By Alfred (Eugene Jolas, trans.) Doblin
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Additional resources for Berlin Alexanderplatz: The Story of Franz Biberkopf
Who else’s? I knocked that tart’s ribs to pieces, that’s why I had to go to the jug. Now she’s got what she wanted, the wench is dead, and here I am. And he snivels to himself and races along the streets in the cold. Where to? Where she had lived with him, at her sister’s. Through the Invalidenstrasse, into Ackerstrasse, right into the house like a whirlwind, second courtyard. Prison had never existed, nor the conversation with the Jews in the Dragonerstrasse. Where is the wench, it’s her fault.
Didn’t you talk about feet and eyes? I’ve still got them all right. Nobody’s chopped ‘em off for me yet. ” And across the narrow, obstructed courtyard he went; the two men looked down the stairs after him. He had his stiff hat down over his face, mumbled, as he stepped over a puddle of gasoline: “Lotta poison. Now for a cognac. The first man who comes along gets one in the jaw. ” Market dull, later Bears very active, Hamburg depressed, London weaker It was raining. To the left in Munzstrasse signs sparkled in front of the movies.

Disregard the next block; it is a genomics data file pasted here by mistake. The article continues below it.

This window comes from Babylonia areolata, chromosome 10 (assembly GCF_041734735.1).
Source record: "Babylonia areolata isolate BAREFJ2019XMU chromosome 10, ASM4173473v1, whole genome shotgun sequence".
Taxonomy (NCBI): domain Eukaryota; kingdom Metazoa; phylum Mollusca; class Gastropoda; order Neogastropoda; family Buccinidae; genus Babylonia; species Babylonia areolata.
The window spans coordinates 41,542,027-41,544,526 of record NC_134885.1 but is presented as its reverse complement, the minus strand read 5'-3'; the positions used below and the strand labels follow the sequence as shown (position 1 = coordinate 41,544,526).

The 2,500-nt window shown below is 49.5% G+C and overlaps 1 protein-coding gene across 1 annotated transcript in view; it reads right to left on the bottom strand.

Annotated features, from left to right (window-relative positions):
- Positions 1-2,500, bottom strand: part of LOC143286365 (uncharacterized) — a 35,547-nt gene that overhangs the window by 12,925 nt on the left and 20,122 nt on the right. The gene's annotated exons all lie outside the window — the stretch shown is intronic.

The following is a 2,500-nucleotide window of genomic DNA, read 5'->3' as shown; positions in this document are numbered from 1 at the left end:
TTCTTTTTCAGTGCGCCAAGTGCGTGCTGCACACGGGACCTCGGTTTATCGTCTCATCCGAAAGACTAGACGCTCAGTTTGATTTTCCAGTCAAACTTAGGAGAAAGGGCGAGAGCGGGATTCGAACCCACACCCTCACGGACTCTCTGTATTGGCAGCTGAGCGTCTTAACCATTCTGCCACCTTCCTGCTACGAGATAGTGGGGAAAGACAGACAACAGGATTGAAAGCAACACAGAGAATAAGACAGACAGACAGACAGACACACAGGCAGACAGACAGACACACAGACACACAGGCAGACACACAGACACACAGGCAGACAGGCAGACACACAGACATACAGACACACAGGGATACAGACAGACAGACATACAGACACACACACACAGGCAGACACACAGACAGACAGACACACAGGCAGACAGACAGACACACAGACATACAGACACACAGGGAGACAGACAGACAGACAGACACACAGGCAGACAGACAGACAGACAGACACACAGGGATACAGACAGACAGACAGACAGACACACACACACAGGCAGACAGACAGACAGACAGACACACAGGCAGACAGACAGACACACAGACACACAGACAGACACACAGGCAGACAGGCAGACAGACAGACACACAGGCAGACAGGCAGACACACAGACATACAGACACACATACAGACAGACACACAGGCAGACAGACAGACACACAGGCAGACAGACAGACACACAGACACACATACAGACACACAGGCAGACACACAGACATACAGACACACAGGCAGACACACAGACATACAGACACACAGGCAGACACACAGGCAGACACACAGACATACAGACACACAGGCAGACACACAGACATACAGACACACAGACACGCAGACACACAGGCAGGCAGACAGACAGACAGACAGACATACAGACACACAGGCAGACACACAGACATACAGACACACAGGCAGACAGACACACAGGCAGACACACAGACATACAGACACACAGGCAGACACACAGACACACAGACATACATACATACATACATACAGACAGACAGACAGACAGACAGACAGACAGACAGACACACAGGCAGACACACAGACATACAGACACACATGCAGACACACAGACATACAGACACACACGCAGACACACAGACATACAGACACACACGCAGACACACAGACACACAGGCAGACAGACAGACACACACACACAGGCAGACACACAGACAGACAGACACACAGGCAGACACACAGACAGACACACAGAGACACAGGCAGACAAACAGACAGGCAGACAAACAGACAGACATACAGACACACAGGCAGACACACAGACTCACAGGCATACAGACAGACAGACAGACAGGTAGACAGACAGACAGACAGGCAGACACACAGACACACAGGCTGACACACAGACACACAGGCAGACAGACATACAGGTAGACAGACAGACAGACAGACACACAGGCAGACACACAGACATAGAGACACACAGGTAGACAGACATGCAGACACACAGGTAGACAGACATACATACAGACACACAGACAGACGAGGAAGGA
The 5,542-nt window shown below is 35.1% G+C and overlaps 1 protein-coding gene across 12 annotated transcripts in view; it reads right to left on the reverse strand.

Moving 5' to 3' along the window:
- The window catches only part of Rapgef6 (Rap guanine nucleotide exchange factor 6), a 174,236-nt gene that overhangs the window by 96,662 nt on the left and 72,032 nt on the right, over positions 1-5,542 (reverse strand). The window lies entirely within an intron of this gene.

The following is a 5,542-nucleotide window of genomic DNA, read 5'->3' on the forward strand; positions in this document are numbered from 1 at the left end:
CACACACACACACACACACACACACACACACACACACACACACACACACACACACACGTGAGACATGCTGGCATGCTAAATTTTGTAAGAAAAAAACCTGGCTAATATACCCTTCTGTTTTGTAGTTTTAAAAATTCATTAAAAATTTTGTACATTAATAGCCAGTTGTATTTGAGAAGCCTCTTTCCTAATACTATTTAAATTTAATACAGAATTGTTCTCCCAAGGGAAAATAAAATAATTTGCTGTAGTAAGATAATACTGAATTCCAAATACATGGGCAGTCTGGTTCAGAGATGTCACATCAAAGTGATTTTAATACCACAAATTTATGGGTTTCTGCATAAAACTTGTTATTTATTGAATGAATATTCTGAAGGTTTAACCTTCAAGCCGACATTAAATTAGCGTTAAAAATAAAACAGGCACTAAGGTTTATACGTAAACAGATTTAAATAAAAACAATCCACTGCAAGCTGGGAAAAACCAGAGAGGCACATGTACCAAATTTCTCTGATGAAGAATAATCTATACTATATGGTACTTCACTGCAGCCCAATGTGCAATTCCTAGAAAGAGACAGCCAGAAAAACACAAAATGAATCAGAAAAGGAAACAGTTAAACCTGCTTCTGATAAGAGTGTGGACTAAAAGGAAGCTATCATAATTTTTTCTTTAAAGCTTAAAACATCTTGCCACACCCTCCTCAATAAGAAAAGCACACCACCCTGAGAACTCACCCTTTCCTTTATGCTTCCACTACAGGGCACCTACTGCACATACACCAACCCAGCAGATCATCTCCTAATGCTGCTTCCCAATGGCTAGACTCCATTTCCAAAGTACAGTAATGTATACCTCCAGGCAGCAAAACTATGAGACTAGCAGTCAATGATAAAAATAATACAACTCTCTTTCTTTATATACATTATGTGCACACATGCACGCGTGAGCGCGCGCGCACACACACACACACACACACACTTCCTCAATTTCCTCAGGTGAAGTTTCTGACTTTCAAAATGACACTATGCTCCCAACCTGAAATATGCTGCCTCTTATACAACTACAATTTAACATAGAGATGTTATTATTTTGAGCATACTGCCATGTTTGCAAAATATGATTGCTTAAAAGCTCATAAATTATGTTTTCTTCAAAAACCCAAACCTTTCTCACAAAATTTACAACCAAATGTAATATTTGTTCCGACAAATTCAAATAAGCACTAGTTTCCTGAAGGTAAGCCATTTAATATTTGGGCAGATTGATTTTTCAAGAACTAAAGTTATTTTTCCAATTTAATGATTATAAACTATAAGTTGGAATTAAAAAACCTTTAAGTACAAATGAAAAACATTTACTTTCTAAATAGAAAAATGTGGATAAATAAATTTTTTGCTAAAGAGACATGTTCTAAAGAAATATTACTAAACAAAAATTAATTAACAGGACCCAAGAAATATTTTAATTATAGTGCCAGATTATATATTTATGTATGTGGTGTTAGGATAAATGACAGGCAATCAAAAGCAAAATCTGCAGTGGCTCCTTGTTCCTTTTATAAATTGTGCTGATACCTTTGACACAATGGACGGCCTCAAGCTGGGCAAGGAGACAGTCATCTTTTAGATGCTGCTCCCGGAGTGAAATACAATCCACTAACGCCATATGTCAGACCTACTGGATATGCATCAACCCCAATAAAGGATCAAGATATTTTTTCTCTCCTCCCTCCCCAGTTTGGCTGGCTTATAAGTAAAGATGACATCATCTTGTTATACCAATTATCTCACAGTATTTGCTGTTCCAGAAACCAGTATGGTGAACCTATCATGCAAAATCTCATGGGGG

Rumbledy, bumbledy, bumbledy, bee. Rumbledy. A piece of twine on my tongue; got to spit it out. He is standing in the hallway, she shuts the door behind him. ” “Too bad, eh. Let ‘em see me. ” He walks along to the left, swings into the room. Rumbledy, bumbledy. That piece of twine on my tongue won’t come off. He scrapes it with his fingers. But it’s nothing, just a lousy feeling on the tip of my tongue. So that’s the room, the stiff-backed sofa, the Kaiser hanging on the wall, a Frenchman in red trousers giving him his sword.